The biomechanical and epidemiological approaches both have their associated strengths and limitations and should be considered complementary. Combining evidence from both approaches, which is called triangulation, can strengthen and corroborate the evidence base.42 In comparison with biomechanical studies of high heels, epidemiological studies do not rely on biomechanical proxies of clinical conditions, consider habitual exposure to high heels beyond the data collection session and tend to be conducted on larger samples. However, they tend to be observational, may be subject to recall bias regarding past exposure, may be affected by residual confounding and may not be able to separate the effects of different shoe parameters. With regard to confounding, for example, studies included in the current review have a wide variety of age ranges and the effects of high heels and the ageing process on outcomes may not be entirely separable. On the other hand, biomechanical studies such as that by Kerrigan et al43 can separate the effects of heel height and heel width. Recall bias may be particularly problematic in case–control studies,44 which may partly explain the negative findings of McWilliams et al30 and Dawson et al29 regarding OA. The use of pre-existing databases as in the studies of Williams and Haines18 and Moore et al38 offers a unique population-level insight into the burden of high heels-related injury and overcomes issues of selection bias in recruitment. However, as acknowledged by the authors, this approach may be subject to clinical misclassification bias—in the case of high heels-related injury, it is likely that the bias is in the direction of under-reporting of the role of high heels where alcohol was also a factor in ED admission. Moreover, although the epidemiological approach offers greater direct insight into clinical features than the biomechanical approach, differences in diagnostic criteria, grading systems and classifications may present a further limitation.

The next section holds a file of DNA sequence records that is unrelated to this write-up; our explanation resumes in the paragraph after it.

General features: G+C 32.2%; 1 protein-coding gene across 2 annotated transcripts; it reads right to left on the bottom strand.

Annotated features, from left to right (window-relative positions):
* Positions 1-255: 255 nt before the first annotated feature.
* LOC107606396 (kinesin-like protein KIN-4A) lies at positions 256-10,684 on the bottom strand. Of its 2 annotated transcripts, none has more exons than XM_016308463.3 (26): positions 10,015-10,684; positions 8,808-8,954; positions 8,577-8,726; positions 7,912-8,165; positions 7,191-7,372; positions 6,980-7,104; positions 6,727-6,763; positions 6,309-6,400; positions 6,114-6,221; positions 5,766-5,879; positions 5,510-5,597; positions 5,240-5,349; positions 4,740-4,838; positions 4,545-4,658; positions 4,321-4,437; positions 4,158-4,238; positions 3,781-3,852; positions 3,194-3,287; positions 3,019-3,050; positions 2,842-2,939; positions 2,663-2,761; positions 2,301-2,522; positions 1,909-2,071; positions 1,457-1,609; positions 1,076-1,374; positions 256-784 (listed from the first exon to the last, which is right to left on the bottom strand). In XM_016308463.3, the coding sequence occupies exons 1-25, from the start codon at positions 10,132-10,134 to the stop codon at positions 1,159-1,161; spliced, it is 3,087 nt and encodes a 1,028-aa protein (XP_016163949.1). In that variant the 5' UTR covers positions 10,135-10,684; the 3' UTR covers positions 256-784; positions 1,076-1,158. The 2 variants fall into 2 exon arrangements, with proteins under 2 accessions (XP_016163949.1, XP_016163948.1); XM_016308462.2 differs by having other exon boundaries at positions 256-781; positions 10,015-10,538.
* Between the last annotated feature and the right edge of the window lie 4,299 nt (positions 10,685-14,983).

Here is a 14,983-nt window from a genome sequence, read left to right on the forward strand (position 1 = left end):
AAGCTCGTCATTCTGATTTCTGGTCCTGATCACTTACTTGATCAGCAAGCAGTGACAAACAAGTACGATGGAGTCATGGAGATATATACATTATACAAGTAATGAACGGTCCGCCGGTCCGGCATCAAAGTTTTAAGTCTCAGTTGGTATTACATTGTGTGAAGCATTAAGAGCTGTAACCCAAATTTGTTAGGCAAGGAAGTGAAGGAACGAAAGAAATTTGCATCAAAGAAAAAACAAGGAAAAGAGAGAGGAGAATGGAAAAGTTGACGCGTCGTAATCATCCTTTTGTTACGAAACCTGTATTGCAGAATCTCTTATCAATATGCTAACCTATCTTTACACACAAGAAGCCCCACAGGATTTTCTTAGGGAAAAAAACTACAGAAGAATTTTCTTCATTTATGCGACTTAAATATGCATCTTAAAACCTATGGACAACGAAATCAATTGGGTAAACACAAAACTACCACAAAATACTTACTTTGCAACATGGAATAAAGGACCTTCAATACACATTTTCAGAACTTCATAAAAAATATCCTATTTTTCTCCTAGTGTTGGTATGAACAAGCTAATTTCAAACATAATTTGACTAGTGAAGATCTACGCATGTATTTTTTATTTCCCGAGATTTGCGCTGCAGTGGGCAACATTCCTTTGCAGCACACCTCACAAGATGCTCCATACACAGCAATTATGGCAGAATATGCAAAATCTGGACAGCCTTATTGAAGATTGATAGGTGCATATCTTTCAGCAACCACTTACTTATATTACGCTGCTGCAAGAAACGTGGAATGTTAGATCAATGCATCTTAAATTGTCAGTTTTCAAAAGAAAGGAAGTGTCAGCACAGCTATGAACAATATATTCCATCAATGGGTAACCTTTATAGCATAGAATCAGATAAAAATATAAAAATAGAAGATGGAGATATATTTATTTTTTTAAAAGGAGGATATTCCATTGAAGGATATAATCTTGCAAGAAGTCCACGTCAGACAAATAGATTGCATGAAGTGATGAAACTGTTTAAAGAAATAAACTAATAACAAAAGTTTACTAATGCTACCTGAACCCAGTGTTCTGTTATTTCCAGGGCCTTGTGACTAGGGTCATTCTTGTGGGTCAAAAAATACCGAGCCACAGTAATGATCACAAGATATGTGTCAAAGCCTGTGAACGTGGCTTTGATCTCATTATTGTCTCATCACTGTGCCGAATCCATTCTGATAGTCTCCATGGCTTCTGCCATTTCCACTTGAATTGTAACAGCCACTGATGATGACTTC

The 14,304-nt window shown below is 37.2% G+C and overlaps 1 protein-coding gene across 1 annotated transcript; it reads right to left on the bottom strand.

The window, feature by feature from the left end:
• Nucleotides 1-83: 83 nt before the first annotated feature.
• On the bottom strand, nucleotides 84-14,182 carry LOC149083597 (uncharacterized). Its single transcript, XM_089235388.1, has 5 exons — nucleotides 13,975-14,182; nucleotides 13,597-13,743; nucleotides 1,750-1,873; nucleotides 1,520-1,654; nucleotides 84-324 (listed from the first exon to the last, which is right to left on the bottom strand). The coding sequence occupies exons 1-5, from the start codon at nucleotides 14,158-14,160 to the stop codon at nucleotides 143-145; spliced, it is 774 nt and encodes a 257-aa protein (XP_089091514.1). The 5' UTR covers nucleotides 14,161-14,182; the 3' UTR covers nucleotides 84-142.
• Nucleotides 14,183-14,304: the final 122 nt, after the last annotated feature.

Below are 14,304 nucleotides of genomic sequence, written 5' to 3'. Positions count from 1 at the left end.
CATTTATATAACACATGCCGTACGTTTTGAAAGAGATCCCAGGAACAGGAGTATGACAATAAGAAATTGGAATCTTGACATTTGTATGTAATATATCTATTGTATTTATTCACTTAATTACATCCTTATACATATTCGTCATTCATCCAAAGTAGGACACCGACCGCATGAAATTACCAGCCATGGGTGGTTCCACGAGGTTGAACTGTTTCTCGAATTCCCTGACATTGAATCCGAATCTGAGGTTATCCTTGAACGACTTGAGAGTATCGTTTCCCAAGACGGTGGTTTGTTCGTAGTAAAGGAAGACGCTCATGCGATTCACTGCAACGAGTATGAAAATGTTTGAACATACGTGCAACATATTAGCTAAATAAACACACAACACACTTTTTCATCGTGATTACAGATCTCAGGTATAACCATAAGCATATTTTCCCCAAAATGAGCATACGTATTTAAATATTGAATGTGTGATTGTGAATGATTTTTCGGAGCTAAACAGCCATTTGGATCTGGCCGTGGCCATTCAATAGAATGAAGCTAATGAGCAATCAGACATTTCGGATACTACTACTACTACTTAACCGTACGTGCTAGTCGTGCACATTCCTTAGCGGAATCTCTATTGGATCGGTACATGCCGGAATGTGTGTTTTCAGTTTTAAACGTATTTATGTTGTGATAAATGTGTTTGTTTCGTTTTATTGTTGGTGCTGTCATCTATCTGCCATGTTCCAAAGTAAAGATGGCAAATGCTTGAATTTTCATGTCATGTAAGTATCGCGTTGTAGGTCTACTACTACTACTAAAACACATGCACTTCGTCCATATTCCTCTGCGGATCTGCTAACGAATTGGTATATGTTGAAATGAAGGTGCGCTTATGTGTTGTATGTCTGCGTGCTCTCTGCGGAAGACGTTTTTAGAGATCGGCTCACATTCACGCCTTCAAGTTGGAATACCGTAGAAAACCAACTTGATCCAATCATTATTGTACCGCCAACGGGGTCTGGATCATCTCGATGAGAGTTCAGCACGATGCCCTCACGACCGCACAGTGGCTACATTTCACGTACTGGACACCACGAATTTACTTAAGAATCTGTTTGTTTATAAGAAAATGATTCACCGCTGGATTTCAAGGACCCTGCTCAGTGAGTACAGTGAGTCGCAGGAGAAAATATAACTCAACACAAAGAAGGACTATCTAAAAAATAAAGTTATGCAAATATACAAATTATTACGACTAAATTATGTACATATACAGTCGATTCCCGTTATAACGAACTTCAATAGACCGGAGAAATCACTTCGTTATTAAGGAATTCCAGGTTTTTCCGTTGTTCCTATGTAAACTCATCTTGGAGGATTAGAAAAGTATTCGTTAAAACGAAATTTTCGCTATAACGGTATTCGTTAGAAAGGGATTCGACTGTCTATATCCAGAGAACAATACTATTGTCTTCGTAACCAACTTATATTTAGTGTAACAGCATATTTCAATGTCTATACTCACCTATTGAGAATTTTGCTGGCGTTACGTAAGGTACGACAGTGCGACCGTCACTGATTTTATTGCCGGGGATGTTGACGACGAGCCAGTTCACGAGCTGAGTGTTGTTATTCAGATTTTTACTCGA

The balance of the evidence regarding the association between high heels and musculoskeletal pain, taking into account study quality, supports the existence of an association. This is corroborated by women's everyday experience of high heels as explored, for example, in the qualitative research of Dilley et al.8 All but one low quality study identified an association between high heels and HV, which is corroborated by biomechanical evidence, for example, an increase in forefoot pressure and loading at the first metatarsal head.45–48 The lack of association between high heels and OA is an unexpected finding, which may partly be explained by low study quality, recall bias regarding past shoe exposure and a particularly small sample size (n=29 for cases) in one study.29 In contrast, there is considerable biomechanical evidence suggesting an association between high heels and OA of the knee, for example, increased knee flexion49–52 and patellofemoral joint pressure.53
The body of evidence regarding first-party injury is larger than the other outcomes in this review and is consistently positive with the exception of one study41 in which only footwear worn at the time of fall was considered and very few participants (2%) in this study were wearing high heels at the time of their fall, which would result in statistical power problems in comparing the outcome of times when high heels were or were not worn. Nagata39 usefully highlights the potential hazard of climbing stairs in high heels, while Gabell et al36 highlight that the physiological impact of wearing high heels may predispose women to a greater risk of falling even when they are not wearing high heels at the time of their fall. This finding should be interpreted in combination with evidence of stiffening and shortening of the Achilles tendon54 and radiographic evidence of alterations to the spinopelvic structure55 associated with use of high heels. Indeed, these structural adaptations may be a possible explanation for the finding of Gabell et al36 that high heels wearing habit may predispose women to falling even when not wearing high heels at the time of the fall. The two studies assessing ED presentations18 ,38 provide insight into the clinical significance of first-party injury from high heels and especially the larger study by Moore et al38 gives insight into both the clinical and demographic spectrum of injuries incurred. The injury toll among girls under the legal age of adulthood including a large number of under 10s is striking. However, neither study classified age in a way that allows precise division of legal adults from those below the legal age of adulthood.